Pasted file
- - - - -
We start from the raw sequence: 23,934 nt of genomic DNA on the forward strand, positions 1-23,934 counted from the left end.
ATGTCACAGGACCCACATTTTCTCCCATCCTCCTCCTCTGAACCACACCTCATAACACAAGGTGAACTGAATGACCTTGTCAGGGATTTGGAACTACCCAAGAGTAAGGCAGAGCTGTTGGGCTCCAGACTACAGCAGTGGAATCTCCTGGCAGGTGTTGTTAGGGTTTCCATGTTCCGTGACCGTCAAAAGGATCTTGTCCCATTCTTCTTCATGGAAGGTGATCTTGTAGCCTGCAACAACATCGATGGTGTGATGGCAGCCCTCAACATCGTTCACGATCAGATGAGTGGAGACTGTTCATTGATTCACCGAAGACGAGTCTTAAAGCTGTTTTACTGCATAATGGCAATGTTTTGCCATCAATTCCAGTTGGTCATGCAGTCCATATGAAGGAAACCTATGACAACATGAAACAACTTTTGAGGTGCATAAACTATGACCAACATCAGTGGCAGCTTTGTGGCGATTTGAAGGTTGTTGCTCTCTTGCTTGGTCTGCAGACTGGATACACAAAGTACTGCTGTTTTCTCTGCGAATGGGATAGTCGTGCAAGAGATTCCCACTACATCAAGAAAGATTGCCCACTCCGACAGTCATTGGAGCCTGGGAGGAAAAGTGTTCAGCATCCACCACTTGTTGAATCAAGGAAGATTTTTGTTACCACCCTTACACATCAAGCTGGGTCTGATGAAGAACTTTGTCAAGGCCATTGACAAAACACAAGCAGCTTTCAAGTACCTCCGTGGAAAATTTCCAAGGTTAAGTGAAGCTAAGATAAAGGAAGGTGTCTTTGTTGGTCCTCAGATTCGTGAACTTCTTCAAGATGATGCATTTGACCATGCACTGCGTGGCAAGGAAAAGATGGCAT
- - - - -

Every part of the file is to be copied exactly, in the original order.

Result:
We start from the raw sequence: 23,934 nt of genomic DNA on the forward strand, positions 1-23,934 counted from the left end.
ATGTCACAGGACCCACATTTTCTCCCATCCTCCTCCTCTGAACCACACCTCATAACACAAGGTGAACTGAATGACCTTGTCAGGGATTTGGAACTACCCAAGAGTAAGGCAGAGCTGTTGGGCTCCAGACTACAGCAGTGGAATCTCCTGGCAGGTGTTGTTAGGGTTTCCATGTTCCGTGACCGTCAAAAGGATCTTGTCCCATTCTTCTTCATGGAAGGTGATCTTGTAGCCTGCAACAACATCGATGGTGTGATGGCAGCCCTCAACATCGTTCACGATCAGATGAGTGGAGACTGTTCATTGATTCACCGAAGACGAGTCTTAAAGCTGTTTTACTGCATAATGGCAATGTTTTGCCATCAATTCCAGTTGGTCATGCAGTCCATATGAAGGAAACCTATGACAACATGAAACAACTTTTGAGGTGCATAAACTATGACCAACATCAGTGGCAGCTTTGTGGCGATTTGAAGGTTGTTGCTCTCTTGCTTGGTCTGCAGACTGGATACACAAAGTACTGCTGTTTTCTCTGCGAATGGGATAGTCGTGCAAGAGATTCCCACTACATCAAGAAAGATTGCCCACTCCGACAGTCATTGGAGCCTGGGAGGAAAAGTGTTCAGCATCCACCACTTGTTGAATCAAGGAAGATTTTTGTTACCACCCTTACACATCAAGCTGGGTCTGATGAAGAACTTTGTCAAGGCCATTGACAAAACACAAGCAGCTTTCAAGTACCTCCGTGGAAAATTTCCAAGGTTAAGTGAAGCTAAGATAAAGGAAGGTGTCTTTGTTGGTCCTCAGATTCGTGAACTTCTTCAAGATGATGCATTTGACCATGCACTGCGTGGCAAGGAAAAGATGGCAT